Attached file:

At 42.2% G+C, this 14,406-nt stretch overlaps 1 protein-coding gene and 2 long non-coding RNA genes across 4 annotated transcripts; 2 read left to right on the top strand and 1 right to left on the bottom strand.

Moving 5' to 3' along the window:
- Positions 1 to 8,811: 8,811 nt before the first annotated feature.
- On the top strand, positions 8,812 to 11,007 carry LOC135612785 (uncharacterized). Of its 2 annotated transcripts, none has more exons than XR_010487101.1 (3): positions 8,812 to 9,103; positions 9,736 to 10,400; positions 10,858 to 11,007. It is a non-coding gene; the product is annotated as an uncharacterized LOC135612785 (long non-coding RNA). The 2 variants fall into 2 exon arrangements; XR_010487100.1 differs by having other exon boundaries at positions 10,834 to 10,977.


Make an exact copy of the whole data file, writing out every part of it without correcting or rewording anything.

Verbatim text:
At 42.2% G+C, this 14,406-nt stretch overlaps 1 protein-coding gene and 2 long non-coding RNA genes across 4 annotated transcripts; 2 read left to right on the top strand and 1 right to left on the bottom strand.

Moving 5' to 3' along the window:
- Positions 1 to 8,811: 8,811 nt before the first annotated feature.
- On the top strand, positions 8,812 to 11,007 carry LOC135612785 (uncharacterized). Of its 2 annotated transcripts, none has more exons than XR_010487101.1 (3): positions 8,812 to 9,103; positions 9,736 to 10,400; positions 10,858 to 11,007. It is a non-coding gene; the product is annotated as an uncharacterized LOC135612785 (long non-coding RNA). The 2 variants fall into 2 exon arrangements; XR_010487100.1 differs by having other exon boundaries at positions 10,834 to 10,977.